August 30, 1993
The eternal summer dilemma -- the mountains or the shore -- occurs for presidents as well as lesser mortals. Bill Clinton settled it in what is becoming his trademark way. He went to both. In the gusher of criticism being leveled at him for spending last week at that very symbol of Eastern Establishment privilege and leisure, Martha's Vineyard, it is being overlooked that he began his vacation the week before in modest digs at Beaver Lake on the Ozarks Plateau in his home state."Modest" is a relative term.
August 6, 1991
The pitcher's mother was on the phone. "There's this sports bar with a satellite dish here," Ellie Mussina was saying yesterday, "and the man who owns it went to school with my husband, and he opened up early Sunday so we could see the game. There were, oh, maybe a hundred people there. Just about anyone who'd had anything to do with Mike."A hundred people crammed into a sports bar in a little town in the middle of Pennsylvania, near Williamsport, in Joe Paterno country, watching an epochal event in their lives: one of their own blood pitching in the major leagues for the first time, for the Orioles, against the White Sox. And the pitcher's mother sidled over to one of his high school coaches.
November 25, 2007
TEPOZTLAN, Mexico -- Unless you have Aztecs in your family tree, you might find this city's name hard to pronounce. But so much else about the city is easy, or irresistible. The Aztec echoes, the steam baths, the ice cream, the pyramid, even the corn smut. Tepoztlan -- pronounced teh-pose-LAWN -- is a smallish city that sits in a lush valley rimmed by mountains that appear to have been smuggled out of a Chinese landscape painting. At its center, a 16th-century convent and church rise above a marketplace full of residents making tortillas, nibbling on fried grasshoppers and licking locally concocted sherbets.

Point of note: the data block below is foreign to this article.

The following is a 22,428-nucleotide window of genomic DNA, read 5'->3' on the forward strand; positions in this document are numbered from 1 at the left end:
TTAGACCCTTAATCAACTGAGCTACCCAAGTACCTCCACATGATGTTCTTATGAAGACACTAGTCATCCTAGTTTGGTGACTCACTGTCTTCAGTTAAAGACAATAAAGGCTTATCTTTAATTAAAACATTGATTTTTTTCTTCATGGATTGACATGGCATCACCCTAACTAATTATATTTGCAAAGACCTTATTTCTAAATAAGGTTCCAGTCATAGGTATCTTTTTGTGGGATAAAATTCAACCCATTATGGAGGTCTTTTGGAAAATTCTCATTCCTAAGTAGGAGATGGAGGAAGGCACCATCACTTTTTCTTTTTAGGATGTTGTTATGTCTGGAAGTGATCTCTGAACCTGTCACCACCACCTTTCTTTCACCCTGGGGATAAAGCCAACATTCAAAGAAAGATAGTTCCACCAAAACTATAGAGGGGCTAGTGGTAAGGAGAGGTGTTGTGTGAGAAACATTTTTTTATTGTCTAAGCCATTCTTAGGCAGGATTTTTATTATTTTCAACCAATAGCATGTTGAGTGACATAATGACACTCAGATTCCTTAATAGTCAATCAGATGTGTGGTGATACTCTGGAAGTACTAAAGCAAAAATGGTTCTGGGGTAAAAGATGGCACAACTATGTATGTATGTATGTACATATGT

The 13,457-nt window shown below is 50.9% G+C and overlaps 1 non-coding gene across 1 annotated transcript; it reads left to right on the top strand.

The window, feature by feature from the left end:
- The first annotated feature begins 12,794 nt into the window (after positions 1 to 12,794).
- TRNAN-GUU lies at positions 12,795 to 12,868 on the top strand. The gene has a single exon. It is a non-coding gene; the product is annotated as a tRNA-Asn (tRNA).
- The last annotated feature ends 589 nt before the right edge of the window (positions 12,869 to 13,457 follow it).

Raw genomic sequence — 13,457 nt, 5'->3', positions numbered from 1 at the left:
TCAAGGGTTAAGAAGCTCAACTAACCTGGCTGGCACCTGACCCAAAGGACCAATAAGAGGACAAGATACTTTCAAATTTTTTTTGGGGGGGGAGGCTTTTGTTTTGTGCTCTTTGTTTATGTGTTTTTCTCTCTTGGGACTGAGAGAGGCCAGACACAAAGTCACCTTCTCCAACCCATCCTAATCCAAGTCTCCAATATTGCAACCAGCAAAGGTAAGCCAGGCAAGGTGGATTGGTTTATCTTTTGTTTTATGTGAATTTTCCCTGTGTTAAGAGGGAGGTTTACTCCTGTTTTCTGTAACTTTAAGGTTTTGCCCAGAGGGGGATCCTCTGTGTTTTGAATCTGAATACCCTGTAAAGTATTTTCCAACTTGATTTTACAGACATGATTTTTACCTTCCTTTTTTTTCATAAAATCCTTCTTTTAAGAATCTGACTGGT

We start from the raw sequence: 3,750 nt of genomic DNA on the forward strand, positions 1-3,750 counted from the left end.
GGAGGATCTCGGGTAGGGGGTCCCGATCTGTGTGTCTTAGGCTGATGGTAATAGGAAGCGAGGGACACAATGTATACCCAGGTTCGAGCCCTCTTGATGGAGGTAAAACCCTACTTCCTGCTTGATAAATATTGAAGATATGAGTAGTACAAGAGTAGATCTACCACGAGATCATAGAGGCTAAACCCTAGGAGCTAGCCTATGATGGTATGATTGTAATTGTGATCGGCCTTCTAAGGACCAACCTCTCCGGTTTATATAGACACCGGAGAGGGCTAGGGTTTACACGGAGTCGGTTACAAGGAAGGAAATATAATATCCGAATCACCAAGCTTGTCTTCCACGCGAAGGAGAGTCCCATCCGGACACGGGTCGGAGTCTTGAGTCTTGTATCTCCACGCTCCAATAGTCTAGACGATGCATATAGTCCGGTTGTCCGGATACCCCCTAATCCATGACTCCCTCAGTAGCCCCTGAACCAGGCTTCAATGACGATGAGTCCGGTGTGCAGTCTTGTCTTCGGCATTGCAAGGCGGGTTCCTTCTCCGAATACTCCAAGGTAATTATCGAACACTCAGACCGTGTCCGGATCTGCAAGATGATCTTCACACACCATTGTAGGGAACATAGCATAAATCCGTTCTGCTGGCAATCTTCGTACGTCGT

July 18, 1991
On his only day off during the 23 days of the Tour de France, Greg LeMond took a hard two-hour bicycle ride in the foothills of the Pyrenees Mountains."
October 5, 2003
CRAWFORD NOTCH, N.H. - At one end of the building, a mass of rambunctious sixth-graders is learning about geology. At the other, a group from Elderhostel, which runs programs for people 55 and over, readies for its first overnight backpacking trip into the White Mountains. And in between, a hand-lettered sign on the otherwise-bare bulletin board issues this disclaimer: "When it came down to the last minute, we could either make the beds or finish the signs ... " All 122 beds at the Appalachian Mountain Club's new Highland Center are in proper order, I'm pleased to say. The AMC is known for maintaining the hut system in the mountains and for its hiker-friendly Joe Dodge Lodge at the base of 6,288-foot Mount Washington.
April 4, 1999
"East of the Mountains," by David Guterson. Harcourt Brace. 288 pages. $25.One of the great lines in contemporary literature graces the final page of the first-novel phenomenon, "Snow Falling on Cedars." "(Ishmael) understood this, too": David Guterson wrote at the close of his mystery, "that accident ruled every corner of the universe except the chambers of the human heart."It was Guterson's achievement, with "Snow," to explore matters of law and landscape, passion and history, within a whodunit framework that kept its readers hungrily turning its pages.